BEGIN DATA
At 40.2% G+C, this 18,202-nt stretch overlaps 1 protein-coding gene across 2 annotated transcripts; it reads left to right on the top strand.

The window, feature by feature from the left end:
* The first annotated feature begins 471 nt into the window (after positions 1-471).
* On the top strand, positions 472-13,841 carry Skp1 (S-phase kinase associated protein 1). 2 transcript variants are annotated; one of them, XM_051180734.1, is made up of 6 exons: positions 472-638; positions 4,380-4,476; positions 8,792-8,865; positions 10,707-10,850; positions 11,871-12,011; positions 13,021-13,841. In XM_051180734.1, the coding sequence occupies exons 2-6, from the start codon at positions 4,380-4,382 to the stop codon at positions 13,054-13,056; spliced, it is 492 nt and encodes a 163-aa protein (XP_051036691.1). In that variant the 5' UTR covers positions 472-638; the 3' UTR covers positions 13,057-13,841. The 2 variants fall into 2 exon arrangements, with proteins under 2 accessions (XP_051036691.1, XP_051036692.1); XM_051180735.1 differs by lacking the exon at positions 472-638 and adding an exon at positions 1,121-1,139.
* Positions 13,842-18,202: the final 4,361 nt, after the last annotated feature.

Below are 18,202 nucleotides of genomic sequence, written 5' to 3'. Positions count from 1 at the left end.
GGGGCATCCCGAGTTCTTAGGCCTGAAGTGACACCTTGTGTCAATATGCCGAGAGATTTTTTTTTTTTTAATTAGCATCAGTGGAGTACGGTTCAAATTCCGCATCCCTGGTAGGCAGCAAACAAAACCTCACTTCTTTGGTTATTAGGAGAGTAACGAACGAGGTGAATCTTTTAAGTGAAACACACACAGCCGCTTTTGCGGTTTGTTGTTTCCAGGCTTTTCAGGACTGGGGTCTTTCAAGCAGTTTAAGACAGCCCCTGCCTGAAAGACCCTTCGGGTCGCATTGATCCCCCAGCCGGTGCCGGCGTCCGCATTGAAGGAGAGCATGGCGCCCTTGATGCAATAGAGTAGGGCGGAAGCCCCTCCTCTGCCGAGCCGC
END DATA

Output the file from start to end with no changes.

At 40.2% G+C, this 18,202-nt stretch overlaps 1 protein-coding gene across 2 annotated transcripts; it reads left to right on the top strand.

The window, feature by feature from the left end:
* The first annotated feature begins 471 nt into the window (after positions 1-471).
* On the top strand, positions 472-13,841 carry Skp1 (S-phase kinase associated protein 1). 2 transcript variants are annotated; one of them, XM_051180734.1, is made up of 6 exons: positions 472-638; positions 4,380-4,476; positions 8,792-8,865; positions 10,707-10,850; positions 11,871-12,011; positions 13,021-13,841. In XM_051180734.1, the coding sequence occupies exons 2-6, from the start codon at positions 4,380-4,382 to the stop codon at positions 13,054-13,056; spliced, it is 492 nt and encodes a 163-aa protein (XP_051036691.1). In that variant the 5' UTR covers positions 472-638; the 3' UTR covers positions 13,057-13,841. The 2 variants fall into 2 exon arrangements, with proteins under 2 accessions (XP_051036691.1, XP_051036692.1); XM_051180735.1 differs by lacking the exon at positions 472-638 and adding an exon at positions 1,121-1,139.
* Positions 13,842-18,202: the final 4,361 nt, after the last annotated feature.

Below are 18,202 nucleotides of genomic sequence, written 5' to 3'. Positions count from 1 at the left end.
GGGGCATCCCGAGTTCTTAGGCCTGAAGTGACACCTTGTGTCAATATGCCGAGAGATTTTTTTTTTTTTAATTAGCATCAGTGGAGTACGGTTCAAATTCCGCATCCCTGGTAGGCAGCAAACAAAACCTCACTTCTTTGGTTATTAGGAGAGTAACGAACGAGGTGAATCTTTTAAGTGAAACACACACAGCCGCTTTTGCGGTTTGTTGTTTCCAGGCTTTTCAGGACTGGGGTCTTTCAAGCAGTTTAAGACAGCCCCTGCCTGAAAGACCCTTCGGGTCGCATTGATCCCCCAGCCGGTGCCGGCGTCCGCATTGAAGGAGAGCATGGCGCCCTTGATGCAATAGAGTAGGGCGGAAGCCCCTCCTCTGCCGAGCCGC